No. 33 on the Conservative’s target list, a victory here would suggest a healthy Tory majority. Aled McKenzie looks at how it could swing this time…
Welsh people often like to describe their own region of the country as Wales in a microcosm, but in Clwyd South’s case this may well be somewhat accurate.
According to Dennis Balsom’s three Wales model you will find three different parts to Wales:
- the Welsh-speaking Fro Gymraeg
- the English speaking but Welsh identifying Welsh Wales; and
- the British identifying British Wales.
As we’ll see, all three of these different nations of Wales converge in this constituency.
In the most easterly wards of Clwyd South you find historic villages such as Overton and Bangor-on-Dee which would not look out of place in the Shires of England.
Indeed, even in the Middle Ages the area was referred to as Maelor Saesneg.
This area has traditionally been the bedrock of the Conservative vote in the constituency.
Theresa May’s recent low-key visit to Bangor-on-Dee confirms that while they fancy their chances in this seat they do realise where the core vote is.
The bulk of the population of the constituency lives in a line of former pit villages and post-industrial towns that split the constituency in two from Brymbo to Chirk.
This is where, much like across Wales, Labour have historically gathered their largest number of votes.
However, as we saw at last month’s local elections when several independent councillors were chosen, people are beginning to lose their generation-long habits of putting their x in the Labour column.
The coal-mining and steel producing villages of Brymbo and Bryn Cefn elected Conservative councillors, suggesting that the Tory brand is beginning to lose its toxicity.
Wrexham County Borough (which makes up most the constituency) also voted Leave by a wide margin. Could the traditionally Labour-supporting working class turn to the Tories there?
Y Fro Gymraeg
Plaid Cymru could also do well in some pockets in the North Wales coalfield. There’s no doubt however that their strongest support will come from the Welsh-speaking west.
Llandrillo and Corwen are as much a heartland for Plaid as any part of Gwynedd, and they can count on support in the Ceiriog Valley and Llangollen as well.
What could prove decisive however is whether these traditionally Plaid-supporting voters break towards Labour to keep the Tories at bay.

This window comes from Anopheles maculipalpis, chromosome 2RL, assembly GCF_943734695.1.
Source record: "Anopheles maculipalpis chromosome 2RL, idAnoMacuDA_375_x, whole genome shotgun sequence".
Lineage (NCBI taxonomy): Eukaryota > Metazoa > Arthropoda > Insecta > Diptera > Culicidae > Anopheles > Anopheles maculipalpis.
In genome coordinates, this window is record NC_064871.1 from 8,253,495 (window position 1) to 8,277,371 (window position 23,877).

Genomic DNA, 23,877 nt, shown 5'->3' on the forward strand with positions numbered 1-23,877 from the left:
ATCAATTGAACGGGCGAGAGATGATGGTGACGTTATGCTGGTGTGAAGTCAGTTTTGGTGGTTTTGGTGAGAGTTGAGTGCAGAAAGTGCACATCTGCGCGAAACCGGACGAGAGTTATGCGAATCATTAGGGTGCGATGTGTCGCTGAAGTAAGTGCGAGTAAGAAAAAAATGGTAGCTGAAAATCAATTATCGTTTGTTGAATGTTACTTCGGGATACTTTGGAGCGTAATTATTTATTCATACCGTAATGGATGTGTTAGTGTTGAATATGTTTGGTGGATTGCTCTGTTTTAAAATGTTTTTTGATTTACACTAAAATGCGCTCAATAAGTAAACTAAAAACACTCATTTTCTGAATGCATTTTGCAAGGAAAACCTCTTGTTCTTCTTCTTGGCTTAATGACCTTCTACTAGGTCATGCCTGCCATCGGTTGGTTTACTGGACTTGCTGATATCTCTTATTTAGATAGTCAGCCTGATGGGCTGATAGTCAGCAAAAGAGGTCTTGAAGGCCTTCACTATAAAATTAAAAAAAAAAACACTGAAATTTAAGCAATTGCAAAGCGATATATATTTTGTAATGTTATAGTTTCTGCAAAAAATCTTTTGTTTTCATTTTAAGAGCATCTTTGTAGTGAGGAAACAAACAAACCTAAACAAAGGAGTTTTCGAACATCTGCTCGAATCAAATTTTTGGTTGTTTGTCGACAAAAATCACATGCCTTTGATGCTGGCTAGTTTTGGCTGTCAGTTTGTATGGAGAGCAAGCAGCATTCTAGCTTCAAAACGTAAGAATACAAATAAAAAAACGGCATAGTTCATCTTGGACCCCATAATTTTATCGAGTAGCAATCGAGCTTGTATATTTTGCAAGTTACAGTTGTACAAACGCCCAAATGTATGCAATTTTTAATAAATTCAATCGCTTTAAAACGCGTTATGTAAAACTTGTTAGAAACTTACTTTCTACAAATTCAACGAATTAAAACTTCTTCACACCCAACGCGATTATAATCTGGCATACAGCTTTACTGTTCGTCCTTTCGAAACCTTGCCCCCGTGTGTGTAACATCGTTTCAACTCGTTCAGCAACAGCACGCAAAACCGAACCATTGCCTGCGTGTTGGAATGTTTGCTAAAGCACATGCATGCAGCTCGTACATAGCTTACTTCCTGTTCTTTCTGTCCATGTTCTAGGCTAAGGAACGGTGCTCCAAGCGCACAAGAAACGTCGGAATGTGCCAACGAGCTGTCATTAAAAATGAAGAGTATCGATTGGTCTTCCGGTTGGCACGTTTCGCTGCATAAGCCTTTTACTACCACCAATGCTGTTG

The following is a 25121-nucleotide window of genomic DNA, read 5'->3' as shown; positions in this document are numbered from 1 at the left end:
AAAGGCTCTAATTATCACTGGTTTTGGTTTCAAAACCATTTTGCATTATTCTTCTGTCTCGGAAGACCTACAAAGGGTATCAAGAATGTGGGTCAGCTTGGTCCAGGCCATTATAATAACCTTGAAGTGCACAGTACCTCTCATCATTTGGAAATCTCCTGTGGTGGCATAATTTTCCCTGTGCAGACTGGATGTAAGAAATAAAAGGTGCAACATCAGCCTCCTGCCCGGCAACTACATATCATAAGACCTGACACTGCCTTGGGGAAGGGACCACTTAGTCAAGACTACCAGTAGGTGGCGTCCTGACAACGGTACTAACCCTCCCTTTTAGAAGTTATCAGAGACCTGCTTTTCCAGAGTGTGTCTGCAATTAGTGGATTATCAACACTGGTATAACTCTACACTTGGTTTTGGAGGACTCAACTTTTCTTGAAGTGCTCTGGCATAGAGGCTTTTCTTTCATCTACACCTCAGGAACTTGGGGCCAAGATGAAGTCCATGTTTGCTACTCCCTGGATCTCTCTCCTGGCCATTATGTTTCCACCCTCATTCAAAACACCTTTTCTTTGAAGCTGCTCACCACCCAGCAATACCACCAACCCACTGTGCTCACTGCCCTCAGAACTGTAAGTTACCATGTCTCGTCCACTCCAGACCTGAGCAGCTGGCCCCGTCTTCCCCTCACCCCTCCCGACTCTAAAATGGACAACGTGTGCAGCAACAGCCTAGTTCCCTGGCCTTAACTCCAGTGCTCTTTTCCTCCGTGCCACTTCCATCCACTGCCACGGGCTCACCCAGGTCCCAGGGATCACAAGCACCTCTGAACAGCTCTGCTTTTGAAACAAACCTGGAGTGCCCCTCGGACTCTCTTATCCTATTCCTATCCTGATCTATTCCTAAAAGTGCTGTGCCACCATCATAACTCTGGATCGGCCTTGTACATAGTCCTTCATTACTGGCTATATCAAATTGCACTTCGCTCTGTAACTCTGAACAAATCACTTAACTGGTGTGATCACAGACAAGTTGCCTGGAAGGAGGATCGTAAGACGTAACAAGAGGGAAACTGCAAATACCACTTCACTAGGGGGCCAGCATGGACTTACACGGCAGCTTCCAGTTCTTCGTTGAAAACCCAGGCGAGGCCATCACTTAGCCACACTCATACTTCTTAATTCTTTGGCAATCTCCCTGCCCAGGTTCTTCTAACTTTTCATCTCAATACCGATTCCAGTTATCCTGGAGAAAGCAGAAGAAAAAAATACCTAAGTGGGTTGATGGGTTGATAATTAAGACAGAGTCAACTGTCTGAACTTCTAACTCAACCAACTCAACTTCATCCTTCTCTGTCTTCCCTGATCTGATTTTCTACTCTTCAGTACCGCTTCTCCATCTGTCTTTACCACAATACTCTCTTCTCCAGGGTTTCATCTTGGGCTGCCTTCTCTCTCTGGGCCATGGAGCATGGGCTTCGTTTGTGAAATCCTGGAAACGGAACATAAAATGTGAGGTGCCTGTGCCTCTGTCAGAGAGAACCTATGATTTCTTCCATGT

There could also be support for the Conservative amongst the socially conservative, Brexit-supporting farming communities.
Having said that, the Denbighshire wards of Clwyd South were said to be far more pro-remain than Wrexham and the north of Denbighshire.
As a result, these areas may not be as promising for the Conservatives as they appear.
The Significance of Tactical Voting
The Labour leaflets stress the local roots of their candidate Susan Elan Jones, a Welsh speaker from Rhosllanerchrugog.
The Conservative candidate, Simon Baynes, meanwhile, is a former banker who lives in Powys.
Even though Baynes’ only tallying 4,800 votes in last year’s Assembly election, Labour recognises the threat and are appealing to voters from the smaller parties for support.
Unlike neighbouring Wrexham, a UKIP candidate is standing and while it is inevitable that while their overall vote share will fall they may well retain a crucial percentage of the Brexit vote.
What little support the Liberal Democrats have left in the area is centred around Rhosllanerchrugog and the former AM and council leader Aled Roberts, who surprisingly failed to win a seat at the recent local elections.
It is an urban rather than a rural vote, and if they were to vote tactically I would imagine that Labour would be the beneficiary.
If Clwyd South represents the many nations of Wales, it is no surprise that, like Wales itself, it has been dominated by the Labour party.
If the Tories do succeed in picking up this seat it could signal the start of a changing of the guard in Welsh national politics.